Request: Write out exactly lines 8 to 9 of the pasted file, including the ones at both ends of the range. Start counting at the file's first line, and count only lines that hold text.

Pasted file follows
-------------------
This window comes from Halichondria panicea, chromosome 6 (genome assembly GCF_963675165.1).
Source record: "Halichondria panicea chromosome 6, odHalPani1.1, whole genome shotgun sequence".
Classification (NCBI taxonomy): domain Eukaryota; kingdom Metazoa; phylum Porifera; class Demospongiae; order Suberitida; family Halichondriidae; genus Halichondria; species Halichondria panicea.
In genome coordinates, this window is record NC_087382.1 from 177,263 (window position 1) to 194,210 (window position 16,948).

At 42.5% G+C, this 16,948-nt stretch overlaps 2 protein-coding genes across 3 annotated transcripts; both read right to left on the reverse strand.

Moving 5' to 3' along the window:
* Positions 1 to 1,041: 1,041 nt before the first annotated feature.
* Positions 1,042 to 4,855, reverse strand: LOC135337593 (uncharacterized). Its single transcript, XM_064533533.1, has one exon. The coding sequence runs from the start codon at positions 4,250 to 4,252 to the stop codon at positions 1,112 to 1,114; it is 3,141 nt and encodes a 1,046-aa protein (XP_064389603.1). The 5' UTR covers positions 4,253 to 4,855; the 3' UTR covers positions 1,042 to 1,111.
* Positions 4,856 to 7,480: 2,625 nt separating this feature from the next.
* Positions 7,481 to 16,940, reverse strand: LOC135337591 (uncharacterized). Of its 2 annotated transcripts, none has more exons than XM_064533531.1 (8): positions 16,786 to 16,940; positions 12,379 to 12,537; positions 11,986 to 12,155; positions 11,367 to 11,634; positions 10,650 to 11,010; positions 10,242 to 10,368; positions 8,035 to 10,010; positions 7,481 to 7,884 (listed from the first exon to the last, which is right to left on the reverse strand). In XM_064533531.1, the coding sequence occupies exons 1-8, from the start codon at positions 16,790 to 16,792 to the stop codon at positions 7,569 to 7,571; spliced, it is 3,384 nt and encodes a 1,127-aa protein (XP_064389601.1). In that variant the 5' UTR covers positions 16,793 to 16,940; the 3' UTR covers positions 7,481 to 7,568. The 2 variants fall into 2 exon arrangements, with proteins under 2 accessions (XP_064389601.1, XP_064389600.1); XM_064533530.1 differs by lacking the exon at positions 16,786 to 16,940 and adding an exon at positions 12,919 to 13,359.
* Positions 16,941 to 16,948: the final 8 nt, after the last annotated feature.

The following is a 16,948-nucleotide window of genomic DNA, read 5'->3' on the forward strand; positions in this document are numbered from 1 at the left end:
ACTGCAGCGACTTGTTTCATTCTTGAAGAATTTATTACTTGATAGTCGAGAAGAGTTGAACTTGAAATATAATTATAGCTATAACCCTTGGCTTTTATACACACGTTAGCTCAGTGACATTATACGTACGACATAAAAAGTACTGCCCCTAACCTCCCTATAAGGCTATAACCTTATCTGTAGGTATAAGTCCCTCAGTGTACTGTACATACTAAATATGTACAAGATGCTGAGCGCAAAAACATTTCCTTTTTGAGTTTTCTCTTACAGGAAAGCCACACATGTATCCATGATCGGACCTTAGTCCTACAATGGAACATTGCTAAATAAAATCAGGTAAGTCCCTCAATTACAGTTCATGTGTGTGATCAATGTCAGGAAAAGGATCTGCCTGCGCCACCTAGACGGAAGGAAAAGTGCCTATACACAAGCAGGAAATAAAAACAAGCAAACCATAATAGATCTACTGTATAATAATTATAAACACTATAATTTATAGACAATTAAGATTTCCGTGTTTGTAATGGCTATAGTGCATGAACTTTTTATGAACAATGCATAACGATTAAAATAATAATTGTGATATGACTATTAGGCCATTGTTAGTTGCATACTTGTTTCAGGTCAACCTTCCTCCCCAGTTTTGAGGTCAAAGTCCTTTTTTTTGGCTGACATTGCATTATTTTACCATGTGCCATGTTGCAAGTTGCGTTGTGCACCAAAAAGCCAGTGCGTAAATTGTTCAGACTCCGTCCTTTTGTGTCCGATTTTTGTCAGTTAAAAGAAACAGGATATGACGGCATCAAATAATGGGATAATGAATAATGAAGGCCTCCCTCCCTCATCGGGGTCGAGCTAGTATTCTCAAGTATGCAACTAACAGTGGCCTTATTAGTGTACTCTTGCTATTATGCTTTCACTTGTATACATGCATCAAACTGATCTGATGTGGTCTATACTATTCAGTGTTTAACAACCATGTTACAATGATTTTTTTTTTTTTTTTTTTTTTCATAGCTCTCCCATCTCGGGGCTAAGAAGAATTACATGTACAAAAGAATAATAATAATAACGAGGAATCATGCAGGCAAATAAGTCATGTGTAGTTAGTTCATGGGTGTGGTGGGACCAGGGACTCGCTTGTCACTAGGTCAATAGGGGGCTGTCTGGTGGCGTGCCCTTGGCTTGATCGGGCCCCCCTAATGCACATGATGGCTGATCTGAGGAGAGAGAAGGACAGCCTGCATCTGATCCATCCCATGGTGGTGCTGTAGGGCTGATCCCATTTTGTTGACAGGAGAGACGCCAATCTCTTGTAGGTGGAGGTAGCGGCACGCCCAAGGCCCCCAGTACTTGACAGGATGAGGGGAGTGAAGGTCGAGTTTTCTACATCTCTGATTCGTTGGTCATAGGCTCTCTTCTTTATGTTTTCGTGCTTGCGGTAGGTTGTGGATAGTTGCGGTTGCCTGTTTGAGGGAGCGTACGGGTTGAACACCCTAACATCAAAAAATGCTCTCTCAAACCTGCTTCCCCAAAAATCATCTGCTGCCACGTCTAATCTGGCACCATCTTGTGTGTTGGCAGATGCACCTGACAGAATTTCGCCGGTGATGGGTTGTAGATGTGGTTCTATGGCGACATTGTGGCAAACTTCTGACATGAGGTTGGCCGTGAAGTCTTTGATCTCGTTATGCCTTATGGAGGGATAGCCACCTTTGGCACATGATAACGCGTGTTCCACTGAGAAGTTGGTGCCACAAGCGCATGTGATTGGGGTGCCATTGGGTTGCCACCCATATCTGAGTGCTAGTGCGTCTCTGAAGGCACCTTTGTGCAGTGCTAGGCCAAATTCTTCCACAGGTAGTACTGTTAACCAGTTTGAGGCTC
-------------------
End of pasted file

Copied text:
* Positions 1,042 to 4,855, reverse strand: LOC135337593 (uncharacterized). Its single transcript, XM_064533533.1, has one exon. The coding sequence runs from the start codon at positions 4,250 to 4,252 to the stop codon at positions 1,112 to 1,114; it is 3,141 nt and encodes a 1,046-aa protein (XP_064389603.1). The 5' UTR covers positions 4,253 to 4,855; the 3' UTR covers positions 1,042 to 1,111.
* Positions 4,856 to 7,480: 2,625 nt separating this feature from the next.